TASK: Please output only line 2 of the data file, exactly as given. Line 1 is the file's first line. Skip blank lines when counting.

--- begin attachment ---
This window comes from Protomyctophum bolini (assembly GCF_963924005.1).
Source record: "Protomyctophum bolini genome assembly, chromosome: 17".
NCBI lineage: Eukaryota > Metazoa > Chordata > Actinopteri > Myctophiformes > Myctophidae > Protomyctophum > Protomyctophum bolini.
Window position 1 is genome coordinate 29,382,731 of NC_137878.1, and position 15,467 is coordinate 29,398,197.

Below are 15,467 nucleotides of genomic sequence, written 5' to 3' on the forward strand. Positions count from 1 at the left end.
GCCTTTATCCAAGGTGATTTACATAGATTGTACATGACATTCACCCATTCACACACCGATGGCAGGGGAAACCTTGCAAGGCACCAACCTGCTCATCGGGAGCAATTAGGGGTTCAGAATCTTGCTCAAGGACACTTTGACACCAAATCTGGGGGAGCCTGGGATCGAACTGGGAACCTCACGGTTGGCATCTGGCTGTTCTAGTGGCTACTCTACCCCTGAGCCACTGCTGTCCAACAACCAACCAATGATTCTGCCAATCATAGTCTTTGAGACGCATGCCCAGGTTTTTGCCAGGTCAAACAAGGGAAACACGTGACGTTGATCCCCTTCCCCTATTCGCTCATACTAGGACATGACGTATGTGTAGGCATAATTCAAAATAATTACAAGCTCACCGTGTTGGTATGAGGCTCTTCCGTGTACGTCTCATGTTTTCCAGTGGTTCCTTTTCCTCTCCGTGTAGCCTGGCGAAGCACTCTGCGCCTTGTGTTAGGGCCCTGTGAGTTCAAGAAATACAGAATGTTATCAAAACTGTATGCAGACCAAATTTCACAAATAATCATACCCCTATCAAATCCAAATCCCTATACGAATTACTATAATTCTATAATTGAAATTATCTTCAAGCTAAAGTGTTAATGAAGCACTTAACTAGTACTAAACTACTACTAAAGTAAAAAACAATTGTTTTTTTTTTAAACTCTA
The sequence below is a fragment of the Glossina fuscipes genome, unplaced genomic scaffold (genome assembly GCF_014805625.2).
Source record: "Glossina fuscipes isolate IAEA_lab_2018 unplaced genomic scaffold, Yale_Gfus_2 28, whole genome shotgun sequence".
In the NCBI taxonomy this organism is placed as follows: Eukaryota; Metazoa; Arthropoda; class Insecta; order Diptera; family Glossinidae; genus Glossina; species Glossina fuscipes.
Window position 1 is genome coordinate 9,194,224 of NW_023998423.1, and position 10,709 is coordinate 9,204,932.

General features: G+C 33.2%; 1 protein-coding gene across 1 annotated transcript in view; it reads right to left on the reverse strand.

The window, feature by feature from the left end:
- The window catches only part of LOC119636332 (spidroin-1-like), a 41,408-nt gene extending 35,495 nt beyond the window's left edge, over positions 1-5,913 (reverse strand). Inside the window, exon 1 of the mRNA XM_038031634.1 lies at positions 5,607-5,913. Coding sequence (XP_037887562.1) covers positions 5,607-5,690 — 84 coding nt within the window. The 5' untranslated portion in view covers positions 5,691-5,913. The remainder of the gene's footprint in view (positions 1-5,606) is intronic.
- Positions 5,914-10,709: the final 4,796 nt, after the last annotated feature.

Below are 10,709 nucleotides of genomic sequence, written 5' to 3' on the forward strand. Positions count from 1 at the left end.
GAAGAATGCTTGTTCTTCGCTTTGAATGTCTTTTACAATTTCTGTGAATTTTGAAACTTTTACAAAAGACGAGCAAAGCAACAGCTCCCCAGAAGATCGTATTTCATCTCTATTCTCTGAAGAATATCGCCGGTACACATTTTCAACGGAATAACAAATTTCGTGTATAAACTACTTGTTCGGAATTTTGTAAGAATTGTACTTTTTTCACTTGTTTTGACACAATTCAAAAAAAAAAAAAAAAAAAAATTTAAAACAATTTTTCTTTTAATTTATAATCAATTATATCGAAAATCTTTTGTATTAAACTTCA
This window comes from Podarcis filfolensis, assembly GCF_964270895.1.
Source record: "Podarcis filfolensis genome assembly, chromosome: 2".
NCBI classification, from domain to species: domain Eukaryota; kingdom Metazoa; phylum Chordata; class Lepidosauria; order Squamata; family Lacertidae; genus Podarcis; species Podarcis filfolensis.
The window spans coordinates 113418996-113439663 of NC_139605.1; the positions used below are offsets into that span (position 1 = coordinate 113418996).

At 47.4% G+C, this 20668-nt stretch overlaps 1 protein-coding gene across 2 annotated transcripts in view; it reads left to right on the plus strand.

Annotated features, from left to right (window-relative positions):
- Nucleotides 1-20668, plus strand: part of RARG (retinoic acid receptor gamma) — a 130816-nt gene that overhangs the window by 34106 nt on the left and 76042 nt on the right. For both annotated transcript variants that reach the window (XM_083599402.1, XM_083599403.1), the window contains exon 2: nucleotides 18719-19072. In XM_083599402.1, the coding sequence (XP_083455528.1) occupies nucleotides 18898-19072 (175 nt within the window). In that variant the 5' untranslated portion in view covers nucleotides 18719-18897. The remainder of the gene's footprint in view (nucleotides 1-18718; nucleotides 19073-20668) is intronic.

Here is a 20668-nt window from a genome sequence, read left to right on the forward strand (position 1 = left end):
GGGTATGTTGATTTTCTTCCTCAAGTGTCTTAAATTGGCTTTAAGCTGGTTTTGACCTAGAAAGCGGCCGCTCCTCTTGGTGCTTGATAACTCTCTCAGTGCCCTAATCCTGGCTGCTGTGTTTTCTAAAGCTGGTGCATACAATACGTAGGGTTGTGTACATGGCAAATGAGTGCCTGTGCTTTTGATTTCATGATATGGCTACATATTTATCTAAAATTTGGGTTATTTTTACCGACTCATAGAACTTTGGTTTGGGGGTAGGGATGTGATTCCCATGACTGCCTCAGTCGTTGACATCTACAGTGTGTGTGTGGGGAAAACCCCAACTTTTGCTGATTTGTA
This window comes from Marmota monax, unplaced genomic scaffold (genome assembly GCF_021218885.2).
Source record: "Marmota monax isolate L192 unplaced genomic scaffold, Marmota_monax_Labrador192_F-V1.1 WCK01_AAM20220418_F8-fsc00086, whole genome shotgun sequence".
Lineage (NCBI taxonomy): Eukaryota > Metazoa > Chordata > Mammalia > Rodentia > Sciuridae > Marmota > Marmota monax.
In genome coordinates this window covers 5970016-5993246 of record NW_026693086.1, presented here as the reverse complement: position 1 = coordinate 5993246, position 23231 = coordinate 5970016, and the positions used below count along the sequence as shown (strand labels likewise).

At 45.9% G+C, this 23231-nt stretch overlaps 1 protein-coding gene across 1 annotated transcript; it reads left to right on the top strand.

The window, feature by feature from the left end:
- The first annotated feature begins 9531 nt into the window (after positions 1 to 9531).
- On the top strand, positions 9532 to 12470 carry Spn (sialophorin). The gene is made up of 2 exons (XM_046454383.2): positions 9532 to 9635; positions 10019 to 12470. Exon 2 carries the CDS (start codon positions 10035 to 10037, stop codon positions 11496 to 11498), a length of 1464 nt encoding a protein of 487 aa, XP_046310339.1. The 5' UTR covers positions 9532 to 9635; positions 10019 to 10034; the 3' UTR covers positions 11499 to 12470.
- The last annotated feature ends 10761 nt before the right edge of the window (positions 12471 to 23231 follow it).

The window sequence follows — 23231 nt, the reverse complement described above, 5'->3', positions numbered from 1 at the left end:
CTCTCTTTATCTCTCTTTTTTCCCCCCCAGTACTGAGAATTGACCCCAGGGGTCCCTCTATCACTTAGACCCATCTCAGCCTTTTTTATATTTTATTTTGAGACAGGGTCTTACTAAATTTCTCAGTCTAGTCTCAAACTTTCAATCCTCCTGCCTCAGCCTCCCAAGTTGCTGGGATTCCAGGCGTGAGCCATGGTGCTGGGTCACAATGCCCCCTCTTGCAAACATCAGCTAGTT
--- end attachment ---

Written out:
Source record: "Protomyctophum bolini genome assembly, chromosome: 17".